1995 Discovered significant Ni and Pd anomaly associated with Cu-Co-Au-Pt-Pd mineralization at Puzzler Hill pyroxenite massif (Hausel, 1995, 1997).
1996 Discovered gem-quality sapphire, ruby, kyanite & iolite at Palmer Canyon, Wyoming. Recovered largest iolite gem in world (1,750 carats) at that time(Hausel, 1998).
1996- Recovered large rubies in Tin Cup district at Red Dwarf ruby deposit (Hausel, 1997). Developed exploration model for rubies & sapphires that led to discovery of nearly a dozen ruby-sapphire deposits (Hausel, 2003; Hausel and Sutherland, 2000, 2006).
1997 - Published book on Copper.
1997 - Discovered gem-quality peridot in Leucite Hills. Recovered >13,000 carats from two anthills & gems 0.5 inch across in outcrop & soil (Hausel, 1998, 2004).
1997-99 Discovered several kimberlites in Iron Mountain district, Wyoming. Completed 1:24,000 scale map of district & identified cryptovolcanic structures to the west at Indian Guide (Hausel and others 2003).
1998 - Published book on Diamonds in the US.
2000 - Published book on Gemstones.
2000 - Published book on Diamond Deposits.
2003 - Recognized one of the largest opal deposits in North America - the Cedar Rim field with giant common opals >77,000 carats. Discovered first verified precious opal in Wyoming, first verified 'fire' opal in Wyoming & source beds of Sweetwater agate (Hausel, 2005, 2008).
2004 - Identified one of the largest colored gemstone deposits in world at Grizzly Creek with the largest iolite gemstones on earth along with significant resource of gem kyanite. Recovered largest iolite gem in the world (24,150 carats). Some in outcrop estimated to weigh >100,000 carats (Hausel, 2004). Predicted deposit based on geology (Hausel and Sutherland, 2000).
2005 - Discovered potentially the largest colored gemstone deposit on earth in Sherman Mountains. This world-class iolite deposit may have >2 trillion carats of gemstones based on past mapping & sampling (Hausel, 2005). WGS director confiscated field vehicle to stop research.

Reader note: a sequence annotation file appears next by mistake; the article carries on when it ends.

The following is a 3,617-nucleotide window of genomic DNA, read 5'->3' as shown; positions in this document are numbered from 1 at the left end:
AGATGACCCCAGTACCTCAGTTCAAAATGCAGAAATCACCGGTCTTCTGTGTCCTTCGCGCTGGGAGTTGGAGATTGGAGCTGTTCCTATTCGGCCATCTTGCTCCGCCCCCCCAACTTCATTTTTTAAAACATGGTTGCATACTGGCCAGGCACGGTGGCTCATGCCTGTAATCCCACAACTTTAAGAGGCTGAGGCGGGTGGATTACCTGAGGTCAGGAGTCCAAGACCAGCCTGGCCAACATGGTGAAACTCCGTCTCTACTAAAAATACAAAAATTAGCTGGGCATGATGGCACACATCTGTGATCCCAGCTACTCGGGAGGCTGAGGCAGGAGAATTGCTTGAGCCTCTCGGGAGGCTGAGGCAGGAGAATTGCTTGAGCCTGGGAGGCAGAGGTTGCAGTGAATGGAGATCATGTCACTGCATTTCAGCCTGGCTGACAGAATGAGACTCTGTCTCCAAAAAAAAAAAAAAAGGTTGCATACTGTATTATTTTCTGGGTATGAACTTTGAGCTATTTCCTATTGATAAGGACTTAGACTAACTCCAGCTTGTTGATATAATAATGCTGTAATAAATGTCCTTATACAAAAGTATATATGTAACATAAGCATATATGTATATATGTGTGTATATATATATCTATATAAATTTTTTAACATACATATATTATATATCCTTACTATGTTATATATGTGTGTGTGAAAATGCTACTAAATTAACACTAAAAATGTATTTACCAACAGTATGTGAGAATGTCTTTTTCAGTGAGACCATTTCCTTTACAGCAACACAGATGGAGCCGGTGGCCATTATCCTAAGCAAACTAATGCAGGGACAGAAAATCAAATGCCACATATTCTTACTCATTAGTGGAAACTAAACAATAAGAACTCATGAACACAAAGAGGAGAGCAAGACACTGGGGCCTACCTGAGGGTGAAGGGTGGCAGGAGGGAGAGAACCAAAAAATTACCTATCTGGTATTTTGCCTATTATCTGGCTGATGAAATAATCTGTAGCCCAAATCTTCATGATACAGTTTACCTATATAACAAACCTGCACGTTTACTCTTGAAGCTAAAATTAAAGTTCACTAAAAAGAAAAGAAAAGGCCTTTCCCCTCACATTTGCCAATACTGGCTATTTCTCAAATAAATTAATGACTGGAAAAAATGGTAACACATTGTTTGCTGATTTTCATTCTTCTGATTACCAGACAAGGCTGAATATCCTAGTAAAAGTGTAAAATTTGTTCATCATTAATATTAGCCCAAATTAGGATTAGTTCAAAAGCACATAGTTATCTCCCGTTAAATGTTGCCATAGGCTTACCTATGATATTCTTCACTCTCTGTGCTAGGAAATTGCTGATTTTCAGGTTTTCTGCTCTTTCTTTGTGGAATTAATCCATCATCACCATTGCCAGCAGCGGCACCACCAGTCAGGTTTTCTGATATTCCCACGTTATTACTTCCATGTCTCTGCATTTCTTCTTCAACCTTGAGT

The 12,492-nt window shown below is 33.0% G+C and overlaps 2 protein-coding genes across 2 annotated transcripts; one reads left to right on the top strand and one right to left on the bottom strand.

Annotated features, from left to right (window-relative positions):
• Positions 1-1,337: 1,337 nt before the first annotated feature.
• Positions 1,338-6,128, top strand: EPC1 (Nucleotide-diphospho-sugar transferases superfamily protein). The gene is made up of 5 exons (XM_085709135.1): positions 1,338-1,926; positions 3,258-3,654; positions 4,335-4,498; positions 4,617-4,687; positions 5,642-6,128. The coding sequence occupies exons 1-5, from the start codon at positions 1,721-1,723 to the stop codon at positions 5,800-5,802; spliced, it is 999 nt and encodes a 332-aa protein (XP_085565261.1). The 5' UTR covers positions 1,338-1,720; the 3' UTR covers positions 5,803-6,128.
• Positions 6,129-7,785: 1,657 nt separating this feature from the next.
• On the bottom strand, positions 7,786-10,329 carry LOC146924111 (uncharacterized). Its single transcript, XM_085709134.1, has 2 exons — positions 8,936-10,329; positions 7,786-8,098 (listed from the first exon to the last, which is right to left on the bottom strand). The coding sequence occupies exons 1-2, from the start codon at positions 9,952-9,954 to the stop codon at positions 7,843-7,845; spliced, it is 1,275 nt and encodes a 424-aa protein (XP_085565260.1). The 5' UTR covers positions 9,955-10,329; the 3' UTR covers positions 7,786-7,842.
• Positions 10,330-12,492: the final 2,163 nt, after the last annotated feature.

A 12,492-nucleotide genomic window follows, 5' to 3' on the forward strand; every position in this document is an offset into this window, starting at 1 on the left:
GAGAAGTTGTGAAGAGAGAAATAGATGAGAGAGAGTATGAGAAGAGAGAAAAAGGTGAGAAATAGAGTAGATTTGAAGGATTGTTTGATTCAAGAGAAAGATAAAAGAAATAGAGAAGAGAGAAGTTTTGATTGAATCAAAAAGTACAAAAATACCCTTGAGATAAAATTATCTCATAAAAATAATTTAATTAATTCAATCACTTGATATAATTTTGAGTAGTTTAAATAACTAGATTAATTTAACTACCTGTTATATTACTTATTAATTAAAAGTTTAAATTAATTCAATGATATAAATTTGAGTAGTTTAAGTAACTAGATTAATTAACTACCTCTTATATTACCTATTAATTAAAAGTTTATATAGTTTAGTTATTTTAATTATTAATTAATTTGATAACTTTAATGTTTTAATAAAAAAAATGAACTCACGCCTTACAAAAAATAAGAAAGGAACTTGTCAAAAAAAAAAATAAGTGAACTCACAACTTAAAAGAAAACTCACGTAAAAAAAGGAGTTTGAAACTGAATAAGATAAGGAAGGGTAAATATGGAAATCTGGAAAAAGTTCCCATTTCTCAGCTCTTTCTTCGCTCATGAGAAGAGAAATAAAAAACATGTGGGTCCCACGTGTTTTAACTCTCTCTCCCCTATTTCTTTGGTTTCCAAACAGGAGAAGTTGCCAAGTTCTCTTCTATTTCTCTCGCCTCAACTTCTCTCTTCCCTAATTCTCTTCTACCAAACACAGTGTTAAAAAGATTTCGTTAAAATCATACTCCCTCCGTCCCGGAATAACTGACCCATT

2005 - Discovered several crytovolcanic structures (kimberlite-like anomalies) in Wyoming Craton (Happy Jack, Horse Creek, Eagle Rock clusters).
2005 Mapped Leucite Hills lamproite field & identified diamond-stability indicator minerals in NE portion of the field - recommended exploration for hidden olivine lamproites (Hausel, 2006).
2006-2008 Discovered cryptovolcanic structures with characteristics consistant of kimberlite (i.e., structurally-controlled depressions with vegetation anomalies, montmorillonite-carbonate blue ground). These include Harrison, Lost Mountain, Twin Mountain, Lost Lake, Lone Pine Lake, Molly, CML, BG, BA, WPA, Gold Lake, Prairie Divide, Lady Moon Lake, Red Feather Lakes & Douglas Creek clusters.
2007 Recommended & successfully acquired Sloan Ranch kimberlites for DiamonEx Ltd.
2009- Published book on Gemstones, Minerals and Rocks.
2011 - Published a total of 1,000 books, professional papers, general interest articles, maps and abstracts: contributed to nearly 100 books.
2011 - Published Gold Book with co-author Eric Hausel.
1977-2011. Identified hundreds of gold anomalies.
1977-2012 Discovered dozens of colored gemstone & diamond deposits, prospects & anomalies.
While employed by the Wyoming Geological Survey for 29 years, I conducted field projects on my own initiative and mapped several Archean and Proterozoic belts along with Tertiary volcanic terrains and several generations of kimberlite, lamproite and lamprophyre. Much of what is currently known in Wyoming about hard rock mining districts and Archean geology is due to my research.
I was awarded the Wyoming Geological Association's highest award for these contributions in 2004 - the only geologist from the Wyoming Geological Survey to ever receive this honor (the WGA is a society of professional geologists).
Early photo of mineral exploration in New Mexico, 1976.
I discovered the Rattlesnake Hills gold district in 1981 while exploring this greenstone belt that had been intruded by more than 42 Tertiary alkalic plugs and dikes. To me, this was an obvious gold target for exhalite, replacement deposits, breccias and stockworks that had been overlooked by all others. This area is now being compared to Cripple Creek.